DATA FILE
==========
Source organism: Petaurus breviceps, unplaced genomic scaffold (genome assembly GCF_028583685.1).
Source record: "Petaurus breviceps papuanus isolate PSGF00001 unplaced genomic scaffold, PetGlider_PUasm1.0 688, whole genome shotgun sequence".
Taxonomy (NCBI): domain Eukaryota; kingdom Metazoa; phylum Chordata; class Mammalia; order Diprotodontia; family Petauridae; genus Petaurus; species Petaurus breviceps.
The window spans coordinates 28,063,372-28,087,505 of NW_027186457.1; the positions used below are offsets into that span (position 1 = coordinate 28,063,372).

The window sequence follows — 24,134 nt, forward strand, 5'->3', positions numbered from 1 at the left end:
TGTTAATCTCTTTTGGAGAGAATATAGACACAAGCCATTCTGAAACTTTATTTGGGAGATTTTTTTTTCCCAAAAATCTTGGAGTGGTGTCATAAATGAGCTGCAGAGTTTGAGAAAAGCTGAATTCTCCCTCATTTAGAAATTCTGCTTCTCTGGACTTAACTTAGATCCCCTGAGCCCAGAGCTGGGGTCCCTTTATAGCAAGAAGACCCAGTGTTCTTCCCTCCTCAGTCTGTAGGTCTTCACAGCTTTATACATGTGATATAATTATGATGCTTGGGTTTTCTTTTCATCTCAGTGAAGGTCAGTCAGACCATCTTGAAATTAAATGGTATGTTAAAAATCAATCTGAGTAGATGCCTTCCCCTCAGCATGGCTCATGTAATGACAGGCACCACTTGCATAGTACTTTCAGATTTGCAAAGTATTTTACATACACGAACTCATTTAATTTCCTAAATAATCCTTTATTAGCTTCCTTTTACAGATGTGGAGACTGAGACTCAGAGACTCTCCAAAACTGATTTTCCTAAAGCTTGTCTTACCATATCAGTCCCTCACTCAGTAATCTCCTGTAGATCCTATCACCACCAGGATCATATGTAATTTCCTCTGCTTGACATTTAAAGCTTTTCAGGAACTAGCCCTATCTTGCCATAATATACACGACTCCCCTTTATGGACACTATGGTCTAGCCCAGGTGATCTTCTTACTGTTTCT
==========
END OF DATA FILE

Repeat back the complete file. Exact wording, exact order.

Source organism: Petaurus breviceps, unplaced genomic scaffold (genome assembly GCF_028583685.1).
Source record: "Petaurus breviceps papuanus isolate PSGF00001 unplaced genomic scaffold, PetGlider_PUasm1.0 688, whole genome shotgun sequence".
Taxonomy (NCBI): domain Eukaryota; kingdom Metazoa; phylum Chordata; class Mammalia; order Diprotodontia; family Petauridae; genus Petaurus; species Petaurus breviceps.
The window spans coordinates 28,063,372-28,087,505 of NW_027186457.1; the positions used below are offsets into that span (position 1 = coordinate 28,063,372).

The window sequence follows — 24,134 nt, forward strand, 5'->3', positions numbered from 1 at the left end:
TGTTAATCTCTTTTGGAGAGAATATAGACACAAGCCATTCTGAAACTTTATTTGGGAGATTTTTTTTTCCCAAAAATCTTGGAGTGGTGTCATAAATGAGCTGCAGAGTTTGAGAAAAGCTGAATTCTCCCTCATTTAGAAATTCTGCTTCTCTGGACTTAACTTAGATCCCCTGAGCCCAGAGCTGGGGTCCCTTTATAGCAAGAAGACCCAGTGTTCTTCCCTCCTCAGTCTGTAGGTCTTCACAGCTTTATACATGTGATATAATTATGATGCTTGGGTTTTCTTTTCATCTCAGTGAAGGTCAGTCAGACCATCTTGAAATTAAATGGTATGTTAAAAATCAATCTGAGTAGATGCCTTCCCCTCAGCATGGCTCATGTAATGACAGGCACCACTTGCATAGTACTTTCAGATTTGCAAAGTATTTTACATACACGAACTCATTTAATTTCCTAAATAATCCTTTATTAGCTTCCTTTTACAGATGTGGAGACTGAGACTCAGAGACTCTCCAAAACTGATTTTCCTAAAGCTTGTCTTACCATATCAGTCCCTCACTCAGTAATCTCCTGTAGATCCTATCACCACCAGGATCATATGTAATTTCCTCTGCTTGACATTTAAAGCTTTTCAGGAACTAGCCCTATCTTGCCATAATATACACGACTCCCCTTTATGGACACTATGGTCTAGCCCAGGTGATCTTCTTACTGTTTCT